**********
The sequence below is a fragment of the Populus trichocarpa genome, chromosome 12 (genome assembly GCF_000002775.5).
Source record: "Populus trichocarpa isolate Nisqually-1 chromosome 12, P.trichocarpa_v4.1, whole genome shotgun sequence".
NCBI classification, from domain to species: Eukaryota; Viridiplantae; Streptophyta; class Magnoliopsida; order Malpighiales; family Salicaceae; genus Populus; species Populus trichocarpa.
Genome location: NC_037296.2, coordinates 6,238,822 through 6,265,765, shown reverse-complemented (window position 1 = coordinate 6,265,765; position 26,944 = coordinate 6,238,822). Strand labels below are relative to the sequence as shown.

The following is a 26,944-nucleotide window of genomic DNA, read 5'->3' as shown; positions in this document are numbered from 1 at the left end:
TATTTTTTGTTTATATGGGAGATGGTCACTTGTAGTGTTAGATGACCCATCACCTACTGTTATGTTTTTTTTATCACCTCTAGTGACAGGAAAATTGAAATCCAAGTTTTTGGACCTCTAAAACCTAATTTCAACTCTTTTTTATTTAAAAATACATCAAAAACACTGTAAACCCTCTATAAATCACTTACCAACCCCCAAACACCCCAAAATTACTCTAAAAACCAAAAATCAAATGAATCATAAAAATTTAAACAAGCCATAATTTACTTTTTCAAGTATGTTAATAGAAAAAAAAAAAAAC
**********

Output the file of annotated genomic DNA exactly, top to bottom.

The sequence below is a fragment of the Populus trichocarpa genome, chromosome 12 (genome assembly GCF_000002775.5).
Source record: "Populus trichocarpa isolate Nisqually-1 chromosome 12, P.trichocarpa_v4.1, whole genome shotgun sequence".
NCBI classification, from domain to species: Eukaryota; Viridiplantae; Streptophyta; class Magnoliopsida; order Malpighiales; family Salicaceae; genus Populus; species Populus trichocarpa.
Genome location: NC_037296.2, coordinates 6,238,822 through 6,265,765, shown reverse-complemented (window position 1 = coordinate 6,265,765; position 26,944 = coordinate 6,238,822). Strand labels below are relative to the sequence as shown.

The following is a 26,944-nucleotide window of genomic DNA, read 5'->3' as shown; positions in this document are numbered from 1 at the left end:
TATTTTTTGTTTATATGGGAGATGGTCACTTGTAGTGTTAGATGACCCATCACCTACTGTTATGTTTTTTTTATCACCTCTAGTGACAGGAAAATTGAAATCCAAGTTTTTGGACCTCTAAAACCTAATTTCAACTCTTTTTTATTTAAAAATACATCAAAAACACTGTAAACCCTCTATAAATCACTTACCAACCCCCAAACACCCCAAAATTACTCTAAAAACCAAAAATCAAATGAATCATAAAAATTTAAACAAGCCATAATTTACTTTTTCAAGTATGTTAATAGAAAAAAAAAAAAAC